On the other side of the house more roses are blooming like crazy.  This Katy Road is super hardy.  It was developed by Dr. Griffith Buck at Iowa State University to withstand the cold and long winters of the Midwest.  It was named Carefree Beauty.

In Texas, it has been known as Katy Road Pink because it was found on Katy Road in Houston.  Amazingly, it has proven to endure our hot, dry summers.

Large orange colored rose hips are produced from every flower.

This yellow florabunda has stayed small in bush size but produces lots of roses.

The Oxeye Daisies (Leucanthemum vulgarees) have spread.  Several have been dug up and potted for garden club plant sales.  Some people don’t want them in their yards because they do spread.  I like the fact that they can become pass-a-long plants.

This rose (unknown) always knocks my socks off.

Two years ago I was given this Amaryllis for Christmas.  I had tried planting Amaryllis bulbs in a flower bed with so-so results.  So I decided to put this bulb in a larger pot and place it outside in a mostly shady spot during the spring, summer, and fall.  When it got cold, I put it in the heated shed.

The stalks got tall – almost 3 feet.  The bulb doubled in size.

The double blooms are fabulous.

Reblooming Irises are as dependable as sunshine in the desert.  In fact, I’m not sure how a person would kill bulb.  Maybe by drowning them.  They don’t require much water as the ones out in our field prove.

A muted mauve type color.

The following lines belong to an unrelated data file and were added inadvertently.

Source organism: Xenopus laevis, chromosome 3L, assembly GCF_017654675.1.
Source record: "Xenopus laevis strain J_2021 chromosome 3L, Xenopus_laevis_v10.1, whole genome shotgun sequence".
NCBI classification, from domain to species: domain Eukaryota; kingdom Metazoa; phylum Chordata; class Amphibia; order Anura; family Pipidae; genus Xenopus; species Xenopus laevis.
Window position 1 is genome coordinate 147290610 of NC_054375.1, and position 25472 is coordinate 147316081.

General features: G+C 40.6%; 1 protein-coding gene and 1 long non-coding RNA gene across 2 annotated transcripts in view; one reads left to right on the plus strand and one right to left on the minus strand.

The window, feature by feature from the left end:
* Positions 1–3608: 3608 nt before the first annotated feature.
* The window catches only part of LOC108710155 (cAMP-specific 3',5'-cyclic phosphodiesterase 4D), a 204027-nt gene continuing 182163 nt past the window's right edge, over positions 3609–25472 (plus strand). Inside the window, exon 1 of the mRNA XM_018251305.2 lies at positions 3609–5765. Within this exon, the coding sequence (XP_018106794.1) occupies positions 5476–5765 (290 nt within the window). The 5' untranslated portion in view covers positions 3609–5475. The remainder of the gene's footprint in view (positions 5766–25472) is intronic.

Ones with purple or solid purple are my favorite irises.

The Yellow Lead Ball tree is already covered with blooms and buds about to bloom.

This small tree has proven to be a winner because it doesn’t need good soil or much water.

“I’d rather have roses on my table than diamonds on my neck.”  Emma Goldman

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Big Fan of Roses

I have a soft spot for roses because they perfume the air, bloom for years, are faithful each year to perform, and generally add a homey atmosphere.  Many people think they are difficult, but they aren’t.  Give them full sun (even the extra hot Texas sun), some water, good drainage, and a little fertilizer.  Voila: sweet flowers.

springrosesaThe three bushes in front are Knockouts.  Behind them is an Earthkind.  One of the things that makes Knockouts so easy is that deadheading isn’t necessary.  They just keep on blooming.  If and when I have some time, I will trim them but not often.

springroses6These blooms start out pale yellow and fade to white.  Even though the flowers are simple, a bush full of them is stunning.

springroses8The Earthkind flowers are also not impressive, but a tall, healthy bush covered with them is.

springrosesghMy all time favorite in my yard is Double Delight because its scent and beauty are so stunning.

Two weeks ago I discovered a tunnel under its root system and was so afraid that I would lose the bush.  We filled in dirt and covered it with a huge rock.  Armadillos are so destructive in a yard.  Don’t be fooled by the cute pictures you see of them.  Those claws are a source of grief to a gardener.springrosesbOso Easy Paprika are more favorites.

springroseseeTheir color stands out.  The spent buds, unfortunately, do have to be lopped off before it will bloom again.  It can be a chore because it is covered with flowers all at once, so that means slowly sniping each one.

springroses7Last fall this Don Juan climber was planted inside a new sturdy trellis.  It is replacing a Madam Norbert De Velleur climber that literally lifted the dome trellis it was growing in and pulled apart the posts.  The thorns on it were also the most vicious I’ve ever seen.  The flowers were beautiful clusters but not worth the grief.

springrosesbbA look at the roses on the edge of the yard on the east side.

springrosesgMr. Lincoln is the first rose bush on the right in the former picture.  It makes a stunning sight in the garden and the flowers last a long time on the plant.